THEIR names appeared in the payroll of a politician prepared by his leader, but no money came. And if ever it did, they will surely reject it.

This is the united stand of a group of 20 from Barangay Basak in Lapu-lapu City.

Led by their pastor, 59-year old Salvador Apas, this small committed group belonging to the Protestant church of Word for the World Christian Fellowship dared to be di erent and refused to sell their sacred right to vote to politicians during the recently concluded Presidential and local elections.

“We never sell our votes……in the name of Christ we can make change,” says the pastor.

According to him the orientation on “I

Vote Good” campaign by Dilaab Foundation conducted before the elections, strengthened their resolve.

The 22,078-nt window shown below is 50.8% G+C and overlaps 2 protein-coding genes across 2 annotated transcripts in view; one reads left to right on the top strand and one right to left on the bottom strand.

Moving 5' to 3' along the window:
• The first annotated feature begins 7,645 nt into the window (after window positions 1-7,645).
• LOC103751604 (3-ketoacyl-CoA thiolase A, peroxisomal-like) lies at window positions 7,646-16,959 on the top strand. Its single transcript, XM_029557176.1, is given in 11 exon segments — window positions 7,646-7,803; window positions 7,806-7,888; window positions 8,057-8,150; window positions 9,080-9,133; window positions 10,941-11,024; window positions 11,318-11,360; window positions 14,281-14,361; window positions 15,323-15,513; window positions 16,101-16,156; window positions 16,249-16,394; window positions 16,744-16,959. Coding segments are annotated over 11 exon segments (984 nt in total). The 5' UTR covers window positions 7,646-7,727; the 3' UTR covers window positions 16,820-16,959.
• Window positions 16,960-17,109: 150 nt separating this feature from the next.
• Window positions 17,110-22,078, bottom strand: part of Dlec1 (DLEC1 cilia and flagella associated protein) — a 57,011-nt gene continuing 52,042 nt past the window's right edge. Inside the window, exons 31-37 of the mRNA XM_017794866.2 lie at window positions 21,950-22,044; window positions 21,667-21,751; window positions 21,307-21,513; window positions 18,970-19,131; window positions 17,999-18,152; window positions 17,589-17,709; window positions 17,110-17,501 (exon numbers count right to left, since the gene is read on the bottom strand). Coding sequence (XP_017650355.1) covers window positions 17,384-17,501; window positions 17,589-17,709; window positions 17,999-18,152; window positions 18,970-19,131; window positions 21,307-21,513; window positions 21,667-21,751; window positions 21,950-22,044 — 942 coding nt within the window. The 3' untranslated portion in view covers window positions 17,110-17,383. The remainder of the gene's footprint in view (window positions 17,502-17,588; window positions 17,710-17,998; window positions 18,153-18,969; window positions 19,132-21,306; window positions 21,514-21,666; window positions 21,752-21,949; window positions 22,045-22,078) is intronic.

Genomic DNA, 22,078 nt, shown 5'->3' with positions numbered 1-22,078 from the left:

Members of UBAS (Ugnayan ng Barangay at Simbahan or Collaboration among the Barangay and Church) attended the orientation. They include a police o cer, church workers and barangay o cials.

The LASER method helped them choose their candidates. LASER means Lifestyle,Accomplishment, Supporters, Election Conduct, Reputation.

“This is heartwarming and inspiring amidst reports of massive vote-buying,” reacts Mayren Cogtas, Dilaab coordinator for CIDE or Circles of Discernment and Empowerment. Cogtas organized a sharing session after the elections with members of UBAS action teams from this city.

According to her, equally inspiring and moral booster is the sharing of a police o cer on one of his invitees who has nally “formed” his conscience and regretted having bought votes for some politicians.

“These are pockets of victories which give us hope that someday it will spread all over the country,” Cogtas emphasized.

This phrase of Fr. Carmelo Diola, “Tulo ka adlaw nga kalipay, tulo ka tuig nga pagmahay (three days of happiness, three years of remorse),” keeps reverberating in the minds of voters and will hopefully appeal to their conscience. (DN)

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